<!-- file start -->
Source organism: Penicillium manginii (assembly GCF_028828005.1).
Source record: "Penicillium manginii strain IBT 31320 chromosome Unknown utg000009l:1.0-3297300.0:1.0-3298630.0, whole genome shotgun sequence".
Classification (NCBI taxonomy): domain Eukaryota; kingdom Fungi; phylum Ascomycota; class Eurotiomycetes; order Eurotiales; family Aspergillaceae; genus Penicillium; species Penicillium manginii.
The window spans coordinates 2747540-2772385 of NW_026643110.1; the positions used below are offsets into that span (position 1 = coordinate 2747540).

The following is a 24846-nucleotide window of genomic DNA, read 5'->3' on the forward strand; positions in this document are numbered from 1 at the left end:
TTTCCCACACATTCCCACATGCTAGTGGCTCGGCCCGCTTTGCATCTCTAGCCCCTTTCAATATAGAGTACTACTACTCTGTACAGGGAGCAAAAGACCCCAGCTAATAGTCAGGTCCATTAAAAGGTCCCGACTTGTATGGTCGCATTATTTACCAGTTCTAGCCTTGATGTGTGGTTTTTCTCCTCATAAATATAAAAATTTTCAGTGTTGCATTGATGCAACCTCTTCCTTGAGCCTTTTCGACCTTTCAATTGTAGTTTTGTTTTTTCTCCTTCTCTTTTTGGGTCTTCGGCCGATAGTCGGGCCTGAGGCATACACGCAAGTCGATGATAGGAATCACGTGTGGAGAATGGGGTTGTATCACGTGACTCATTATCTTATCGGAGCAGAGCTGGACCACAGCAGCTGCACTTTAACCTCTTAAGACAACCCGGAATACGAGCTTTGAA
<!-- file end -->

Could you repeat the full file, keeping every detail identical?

Source organism: Penicillium manginii (assembly GCF_028828005.1).
Source record: "Penicillium manginii strain IBT 31320 chromosome Unknown utg000009l:1.0-3297300.0:1.0-3298630.0, whole genome shotgun sequence".
Classification (NCBI taxonomy): domain Eukaryota; kingdom Fungi; phylum Ascomycota; class Eurotiomycetes; order Eurotiales; family Aspergillaceae; genus Penicillium; species Penicillium manginii.
The window spans coordinates 2747540-2772385 of NW_026643110.1; the positions used below are offsets into that span (position 1 = coordinate 2747540).

The following is a 24846-nucleotide window of genomic DNA, read 5'->3' on the forward strand; positions in this document are numbered from 1 at the left end:
TTTCCCACACATTCCCACATGCTAGTGGCTCGGCCCGCTTTGCATCTCTAGCCCCTTTCAATATAGAGTACTACTACTCTGTACAGGGAGCAAAAGACCCCAGCTAATAGTCAGGTCCATTAAAAGGTCCCGACTTGTATGGTCGCATTATTTACCAGTTCTAGCCTTGATGTGTGGTTTTTCTCCTCATAAATATAAAAATTTTCAGTGTTGCATTGATGCAACCTCTTCCTTGAGCCTTTTCGACCTTTCAATTGTAGTTTTGTTTTTTCTCCTTCTCTTTTTGGGTCTTCGGCCGATAGTCGGGCCTGAGGCATACACGCAAGTCGATGATAGGAATCACGTGTGGAGAATGGGGTTGTATCACGTGACTCATTATCTTATCGGAGCAGAGCTGGACCACAGCAGCTGCACTTTAACCTCTTAAGACAACCCGGAATACGAGCTTTGAA